This article was originally posted by Lori Lindsey at LoriLindsey.us.
When I was ten years old I remember my dad making my brother and I polish our boots (the term that most soccer players use for cleats) the night before our games. Back then boots were actually made of real leather and more likely to fall apart if not taken care of appropriately.
We had a shoe brush, black polish, and mink oil to protect them from rainy weather. We were expected to spend at least 30 minutes on this task every night prior to our match the next day.
I was pretty sure positive no other 10-year-old kid was polishing her boots on a Friday night. However, in the Lindsey household this was the norm.
My dad wasn’t the type who was going to sit us down and help us with our math homework – he was the type who was going to teach us life skills his way, through the game of soccer.
Polishing my boots was the absolute last thing I wanted to be doing. Instead, as an eccentric young tomboy, I would have much rather been splashing my brother, Chris’ Brut cologne on, slicking back my mullet, and skateboarding around the neighborhood.
In fact, I found it quite annoying – it felt like pure torture. Like it was just another thing that my Dad was making me do.
It wasn’t until a few years later that my annoyance started to wane and I began taking soccer more seriously. As the level of play grew more competitive it became apparent to me that my approach towards training and games would have a huge impact on my success.
So instead of mindlessly rushing through this task I started to take my time – making them look as beautiful as possible.
I would use this time to visualize my success in the next game. Completing passes, scoring goals, shooting at the keeper, and feeling energized in my performance.
The best part about this is I carried this approach on through out my career in both training and games and into every part of my life.
There is an old Zen saying that rings true:
How you do anything, is how you do everything.
As I climbed the ladder in soccer success I found I was not alone in my approach. While no one was polishing their boots anymore, most everyone had an approach that prepared them to be at their best. For example Carli Lloyd goes on a run prior to every game, Megan Rapinoe showers exactly four hours before each game, and Rachel Buehler would read a book while everyone else was buzzin’ to their music.
To be honest, the ones who didn’t were easily weeded out. We all know consistency is key and if you didn’t have consistency in your approach you definitely didn’t have consistency in your play.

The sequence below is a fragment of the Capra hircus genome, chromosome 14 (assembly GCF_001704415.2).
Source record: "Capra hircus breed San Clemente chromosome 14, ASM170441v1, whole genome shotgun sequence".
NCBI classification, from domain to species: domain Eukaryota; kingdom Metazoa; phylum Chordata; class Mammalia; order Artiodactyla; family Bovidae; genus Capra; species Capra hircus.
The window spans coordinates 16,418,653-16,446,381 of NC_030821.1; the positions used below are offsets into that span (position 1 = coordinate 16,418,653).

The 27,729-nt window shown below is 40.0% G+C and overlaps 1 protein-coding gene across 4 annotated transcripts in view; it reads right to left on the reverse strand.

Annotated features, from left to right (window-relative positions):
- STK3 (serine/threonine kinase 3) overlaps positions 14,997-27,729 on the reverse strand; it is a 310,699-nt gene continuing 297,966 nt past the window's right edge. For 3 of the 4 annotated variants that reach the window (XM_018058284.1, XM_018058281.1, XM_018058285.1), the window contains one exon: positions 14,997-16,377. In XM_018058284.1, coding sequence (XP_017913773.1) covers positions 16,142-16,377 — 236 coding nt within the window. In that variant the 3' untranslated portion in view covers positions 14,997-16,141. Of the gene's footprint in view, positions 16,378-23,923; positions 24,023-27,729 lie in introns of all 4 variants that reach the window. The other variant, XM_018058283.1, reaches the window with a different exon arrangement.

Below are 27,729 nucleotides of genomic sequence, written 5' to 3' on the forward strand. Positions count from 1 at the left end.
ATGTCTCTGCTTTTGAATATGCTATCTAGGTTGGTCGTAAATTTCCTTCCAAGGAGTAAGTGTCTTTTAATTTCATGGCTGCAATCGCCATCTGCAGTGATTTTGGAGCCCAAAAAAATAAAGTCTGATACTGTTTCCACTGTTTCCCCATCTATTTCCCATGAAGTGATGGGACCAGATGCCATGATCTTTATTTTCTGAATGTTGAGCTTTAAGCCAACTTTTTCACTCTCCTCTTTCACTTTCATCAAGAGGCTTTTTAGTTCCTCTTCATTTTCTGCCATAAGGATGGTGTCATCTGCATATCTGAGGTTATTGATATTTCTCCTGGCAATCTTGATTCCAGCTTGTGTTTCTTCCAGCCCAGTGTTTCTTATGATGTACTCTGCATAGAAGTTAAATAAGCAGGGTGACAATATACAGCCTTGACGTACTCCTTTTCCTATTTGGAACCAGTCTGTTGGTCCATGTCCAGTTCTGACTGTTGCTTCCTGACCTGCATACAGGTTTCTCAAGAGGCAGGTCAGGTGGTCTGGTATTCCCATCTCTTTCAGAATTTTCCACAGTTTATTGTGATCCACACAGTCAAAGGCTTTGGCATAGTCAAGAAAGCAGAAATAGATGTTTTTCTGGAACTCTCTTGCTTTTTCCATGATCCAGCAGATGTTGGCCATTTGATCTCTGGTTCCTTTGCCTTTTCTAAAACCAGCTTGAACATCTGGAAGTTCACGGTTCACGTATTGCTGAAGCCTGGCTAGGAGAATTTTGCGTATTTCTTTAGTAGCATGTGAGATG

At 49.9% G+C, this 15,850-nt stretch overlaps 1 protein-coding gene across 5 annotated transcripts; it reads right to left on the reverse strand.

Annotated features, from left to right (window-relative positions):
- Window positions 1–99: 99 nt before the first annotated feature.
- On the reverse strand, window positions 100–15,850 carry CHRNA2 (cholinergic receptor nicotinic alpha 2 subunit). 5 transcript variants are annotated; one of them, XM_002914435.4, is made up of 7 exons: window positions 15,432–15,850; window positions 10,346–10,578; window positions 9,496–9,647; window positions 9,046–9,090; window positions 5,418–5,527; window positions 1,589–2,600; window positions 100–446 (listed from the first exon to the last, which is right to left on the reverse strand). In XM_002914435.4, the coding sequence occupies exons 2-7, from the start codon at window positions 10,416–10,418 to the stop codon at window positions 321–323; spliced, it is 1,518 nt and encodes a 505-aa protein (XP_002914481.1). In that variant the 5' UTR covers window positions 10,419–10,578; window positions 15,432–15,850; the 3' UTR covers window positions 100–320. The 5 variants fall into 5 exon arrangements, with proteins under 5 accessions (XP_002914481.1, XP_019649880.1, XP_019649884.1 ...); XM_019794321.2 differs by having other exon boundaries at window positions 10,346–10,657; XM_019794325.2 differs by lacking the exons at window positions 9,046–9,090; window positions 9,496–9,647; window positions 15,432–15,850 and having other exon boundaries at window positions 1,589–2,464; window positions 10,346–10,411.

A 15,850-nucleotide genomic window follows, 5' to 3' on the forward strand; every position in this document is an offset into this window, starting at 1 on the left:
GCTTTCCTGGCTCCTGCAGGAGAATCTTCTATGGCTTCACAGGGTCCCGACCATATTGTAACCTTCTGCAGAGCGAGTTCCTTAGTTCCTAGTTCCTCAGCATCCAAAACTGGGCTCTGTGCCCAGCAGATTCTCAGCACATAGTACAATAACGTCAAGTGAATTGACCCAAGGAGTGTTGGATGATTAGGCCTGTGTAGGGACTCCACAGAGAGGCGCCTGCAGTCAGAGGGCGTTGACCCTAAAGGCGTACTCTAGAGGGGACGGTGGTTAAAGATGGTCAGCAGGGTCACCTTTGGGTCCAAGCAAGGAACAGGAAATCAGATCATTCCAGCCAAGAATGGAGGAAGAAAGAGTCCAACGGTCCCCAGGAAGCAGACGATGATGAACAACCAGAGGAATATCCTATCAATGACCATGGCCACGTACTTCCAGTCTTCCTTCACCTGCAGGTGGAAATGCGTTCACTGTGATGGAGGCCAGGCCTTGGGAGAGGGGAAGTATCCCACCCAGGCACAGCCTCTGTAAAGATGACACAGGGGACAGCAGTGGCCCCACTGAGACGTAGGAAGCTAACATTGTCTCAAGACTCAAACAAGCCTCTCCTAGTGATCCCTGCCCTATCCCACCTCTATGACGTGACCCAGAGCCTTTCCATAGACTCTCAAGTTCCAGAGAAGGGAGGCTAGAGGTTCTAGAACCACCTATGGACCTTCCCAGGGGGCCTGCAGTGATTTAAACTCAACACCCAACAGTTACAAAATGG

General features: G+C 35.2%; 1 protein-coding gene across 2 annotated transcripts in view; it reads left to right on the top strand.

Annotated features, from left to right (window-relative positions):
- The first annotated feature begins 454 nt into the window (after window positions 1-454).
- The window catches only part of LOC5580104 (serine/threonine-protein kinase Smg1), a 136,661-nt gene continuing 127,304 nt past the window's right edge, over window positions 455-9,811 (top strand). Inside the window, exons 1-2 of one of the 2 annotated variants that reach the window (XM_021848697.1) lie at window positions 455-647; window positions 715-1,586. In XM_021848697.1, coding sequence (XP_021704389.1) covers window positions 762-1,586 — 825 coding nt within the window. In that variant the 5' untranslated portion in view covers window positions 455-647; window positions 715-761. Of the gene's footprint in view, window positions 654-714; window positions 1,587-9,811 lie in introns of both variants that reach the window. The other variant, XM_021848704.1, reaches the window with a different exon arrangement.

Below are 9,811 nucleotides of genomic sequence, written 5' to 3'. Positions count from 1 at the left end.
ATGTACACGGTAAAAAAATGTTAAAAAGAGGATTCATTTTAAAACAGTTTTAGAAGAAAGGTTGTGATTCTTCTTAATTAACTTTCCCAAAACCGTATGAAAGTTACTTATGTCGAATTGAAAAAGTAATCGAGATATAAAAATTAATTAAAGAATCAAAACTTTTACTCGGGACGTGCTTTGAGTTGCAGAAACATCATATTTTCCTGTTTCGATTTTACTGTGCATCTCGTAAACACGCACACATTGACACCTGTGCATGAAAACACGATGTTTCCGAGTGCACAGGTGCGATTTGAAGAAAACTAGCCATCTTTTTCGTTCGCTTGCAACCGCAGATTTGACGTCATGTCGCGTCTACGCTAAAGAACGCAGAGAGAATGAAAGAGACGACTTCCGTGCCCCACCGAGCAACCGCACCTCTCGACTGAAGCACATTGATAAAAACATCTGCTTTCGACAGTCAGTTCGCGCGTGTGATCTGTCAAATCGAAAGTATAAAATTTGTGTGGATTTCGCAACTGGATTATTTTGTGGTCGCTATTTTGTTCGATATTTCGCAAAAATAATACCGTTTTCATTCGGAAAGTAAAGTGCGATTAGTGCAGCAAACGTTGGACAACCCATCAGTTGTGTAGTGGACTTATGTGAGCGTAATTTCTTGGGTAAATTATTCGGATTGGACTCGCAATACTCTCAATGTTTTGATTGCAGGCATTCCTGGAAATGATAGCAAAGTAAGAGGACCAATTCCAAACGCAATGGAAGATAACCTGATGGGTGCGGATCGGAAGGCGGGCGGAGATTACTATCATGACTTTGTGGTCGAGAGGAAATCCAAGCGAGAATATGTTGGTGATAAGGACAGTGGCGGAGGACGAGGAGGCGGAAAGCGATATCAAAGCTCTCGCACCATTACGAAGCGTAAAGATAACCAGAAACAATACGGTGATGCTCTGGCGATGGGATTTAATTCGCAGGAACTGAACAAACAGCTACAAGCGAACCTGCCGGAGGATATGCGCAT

Now, I know what you may be thinking. Lori, what does this have to do with me? I’m not a professional athlete and I’m definitely not going to be polishing boots any time soon.
While your goal might not be a professional athlete or to deadlift 300+ lbs, your approach will help to determine your success.
Training is about getting better – whether that is moving better, feeling better, or performing better or maybe even all three. If your approach is casual and careless then it’s going to be much harder to achieve this.
This doesn’t mean that you need to start polishing your shoes before training or spending hours on end with visualization – that wouldn’t be realistic. However, it does mean that you can dial in on your warm-up or start to mentally prepare on your way to the gym so that you are present during the entirety of your workout.
I’m not saying that because I polished my boots I automatically became a great soccer player, that’s definitely not the case, but it did teach me that approach is everything and it’s a choice. You set the standard for yourself.
I can’t tell you how easy it is to pick out one of my athletes who’s shoelaces are untied or clothes and hair are disheveled and the correlation with their performance in training.
I’m also not saying training has to be so serious all the time either. It should be fun. But the one’s who are giving their approach some thought and preparing themselves mentally also seem to be the one’s who are enjoying themselves and getting the most out of their training.
There is a direct correlation between approach and success.
I encourage you to dial in and get more serious with your approach. Find something that works for you and reap the benefits in your performance.
What does your approach currently look like? If you currently have an approach – is it working for you or do you need to revise a bit?
Comment below and let me now what you’re up to.